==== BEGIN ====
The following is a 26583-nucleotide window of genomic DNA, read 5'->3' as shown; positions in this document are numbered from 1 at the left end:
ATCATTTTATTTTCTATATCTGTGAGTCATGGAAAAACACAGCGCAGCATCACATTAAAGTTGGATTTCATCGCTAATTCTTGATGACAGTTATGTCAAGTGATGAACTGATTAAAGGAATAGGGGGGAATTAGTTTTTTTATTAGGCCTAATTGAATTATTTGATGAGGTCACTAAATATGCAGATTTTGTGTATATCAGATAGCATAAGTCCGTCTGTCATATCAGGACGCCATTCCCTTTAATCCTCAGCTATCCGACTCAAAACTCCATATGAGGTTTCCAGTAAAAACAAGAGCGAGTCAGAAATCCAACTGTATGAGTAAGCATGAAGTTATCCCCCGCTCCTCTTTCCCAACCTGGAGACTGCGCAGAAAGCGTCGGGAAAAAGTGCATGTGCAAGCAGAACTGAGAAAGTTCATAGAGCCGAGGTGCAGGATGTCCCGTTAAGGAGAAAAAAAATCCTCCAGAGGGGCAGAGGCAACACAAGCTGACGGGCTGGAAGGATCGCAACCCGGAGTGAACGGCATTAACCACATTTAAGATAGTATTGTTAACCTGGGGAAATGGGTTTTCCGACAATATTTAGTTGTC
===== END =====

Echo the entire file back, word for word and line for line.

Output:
The following is a 26583-nucleotide window of genomic DNA, read 5'->3' as shown; positions in this document are numbered from 1 at the left end:
ATCATTTTATTTTCTATATCTGTGAGTCATGGAAAAACACAGCGCAGCATCACATTAAAGTTGGATTTCATCGCTAATTCTTGATGACAGTTATGTCAAGTGATGAACTGATTAAAGGAATAGGGGGGAATTAGTTTTTTTATTAGGCCTAATTGAATTATTTGATGAGGTCACTAAATATGCAGATTTTGTGTATATCAGATAGCATAAGTCCGTCTGTCATATCAGGACGCCATTCCCTTTAATCCTCAGCTATCCGACTCAAAACTCCATATGAGGTTTCCAGTAAAAACAAGAGCGAGTCAGAAATCCAACTGTATGAGTAAGCATGAAGTTATCCCCCGCTCCTCTTTCCCAACCTGGAGACTGCGCAGAAAGCGTCGGGAAAAAGTGCATGTGCAAGCAGAACTGAGAAAGTTCATAGAGCCGAGGTGCAGGATGTCCCGTTAAGGAGAAAAAAAATCCTCCAGAGGGGCAGAGGCAACACAAGCTGACGGGCTGGAAGGATCGCAACCCGGAGTGAACGGCATTAACCACATTTAAGATAGTATTGTTAACCTGGGGAAATGGGTTTTCCGACAATATTTAGTTGTC